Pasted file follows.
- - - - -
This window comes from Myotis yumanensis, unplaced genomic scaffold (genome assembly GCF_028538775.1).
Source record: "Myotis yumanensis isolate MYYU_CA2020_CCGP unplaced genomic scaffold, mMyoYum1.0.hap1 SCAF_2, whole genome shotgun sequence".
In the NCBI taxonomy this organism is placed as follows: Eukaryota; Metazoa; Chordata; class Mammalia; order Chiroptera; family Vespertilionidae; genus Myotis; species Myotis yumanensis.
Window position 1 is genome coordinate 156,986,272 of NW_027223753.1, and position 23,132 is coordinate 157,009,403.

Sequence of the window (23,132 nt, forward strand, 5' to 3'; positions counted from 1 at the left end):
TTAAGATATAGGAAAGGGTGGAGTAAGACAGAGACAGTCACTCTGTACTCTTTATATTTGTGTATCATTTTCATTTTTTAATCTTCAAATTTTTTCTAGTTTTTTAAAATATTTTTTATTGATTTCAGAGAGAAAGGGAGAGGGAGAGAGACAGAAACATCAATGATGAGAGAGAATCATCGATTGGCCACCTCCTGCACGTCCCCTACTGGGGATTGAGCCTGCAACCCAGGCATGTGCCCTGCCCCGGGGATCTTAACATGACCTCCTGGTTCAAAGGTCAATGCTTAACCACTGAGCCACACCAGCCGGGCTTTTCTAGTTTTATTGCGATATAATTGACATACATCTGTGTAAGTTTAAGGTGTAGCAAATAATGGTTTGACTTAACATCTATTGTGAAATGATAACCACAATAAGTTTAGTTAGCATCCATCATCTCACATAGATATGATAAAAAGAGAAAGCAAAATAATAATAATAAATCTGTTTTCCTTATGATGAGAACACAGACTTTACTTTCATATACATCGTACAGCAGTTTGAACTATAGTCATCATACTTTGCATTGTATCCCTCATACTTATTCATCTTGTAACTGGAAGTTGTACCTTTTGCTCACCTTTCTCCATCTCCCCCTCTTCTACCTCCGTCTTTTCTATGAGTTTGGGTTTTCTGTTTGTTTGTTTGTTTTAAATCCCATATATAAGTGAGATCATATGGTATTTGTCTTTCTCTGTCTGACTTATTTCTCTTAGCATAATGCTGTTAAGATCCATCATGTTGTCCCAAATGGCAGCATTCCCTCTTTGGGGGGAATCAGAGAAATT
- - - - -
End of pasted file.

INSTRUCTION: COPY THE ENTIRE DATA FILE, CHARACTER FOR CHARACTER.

This window comes from Myotis yumanensis, unplaced genomic scaffold (genome assembly GCF_028538775.1).
Source record: "Myotis yumanensis isolate MYYU_CA2020_CCGP unplaced genomic scaffold, mMyoYum1.0.hap1 SCAF_2, whole genome shotgun sequence".
In the NCBI taxonomy this organism is placed as follows: Eukaryota; Metazoa; Chordata; class Mammalia; order Chiroptera; family Vespertilionidae; genus Myotis; species Myotis yumanensis.
Window position 1 is genome coordinate 156,986,272 of NW_027223753.1, and position 23,132 is coordinate 157,009,403.

Sequence of the window (23,132 nt, forward strand, 5' to 3'; positions counted from 1 at the left end):
TTAAGATATAGGAAAGGGTGGAGTAAGACAGAGACAGTCACTCTGTACTCTTTATATTTGTGTATCATTTTCATTTTTTAATCTTCAAATTTTTTCTAGTTTTTTAAAATATTTTTTATTGATTTCAGAGAGAAAGGGAGAGGGAGAGAGACAGAAACATCAATGATGAGAGAGAATCATCGATTGGCCACCTCCTGCACGTCCCCTACTGGGGATTGAGCCTGCAACCCAGGCATGTGCCCTGCCCCGGGGATCTTAACATGACCTCCTGGTTCAAAGGTCAATGCTTAACCACTGAGCCACACCAGCCGGGCTTTTCTAGTTTTATTGCGATATAATTGACATACATCTGTGTAAGTTTAAGGTGTAGCAAATAATGGTTTGACTTAACATCTATTGTGAAATGATAACCACAATAAGTTTAGTTAGCATCCATCATCTCACATAGATATGATAAAAAGAGAAAGCAAAATAATAATAATAAATCTGTTTTCCTTATGATGAGAACACAGACTTTACTTTCATATACATCGTACAGCAGTTTGAACTATAGTCATCATACTTTGCATTGTATCCCTCATACTTATTCATCTTGTAACTGGAAGTTGTACCTTTTGCTCACCTTTCTCCATCTCCCCCTCTTCTACCTCCGTCTTTTCTATGAGTTTGGGTTTTCTGTTTGTTTGTTTGTTTTAAATCCCATATATAAGTGAGATCATATGGTATTTGTCTTTCTCTGTCTGACTTATTTCTCTTAGCATAATGCTGTTAAGATCCATCATGTTGTCCCAAATGGCAGCATTCCCTCTTTGGGGGGAATCAGAGAAATT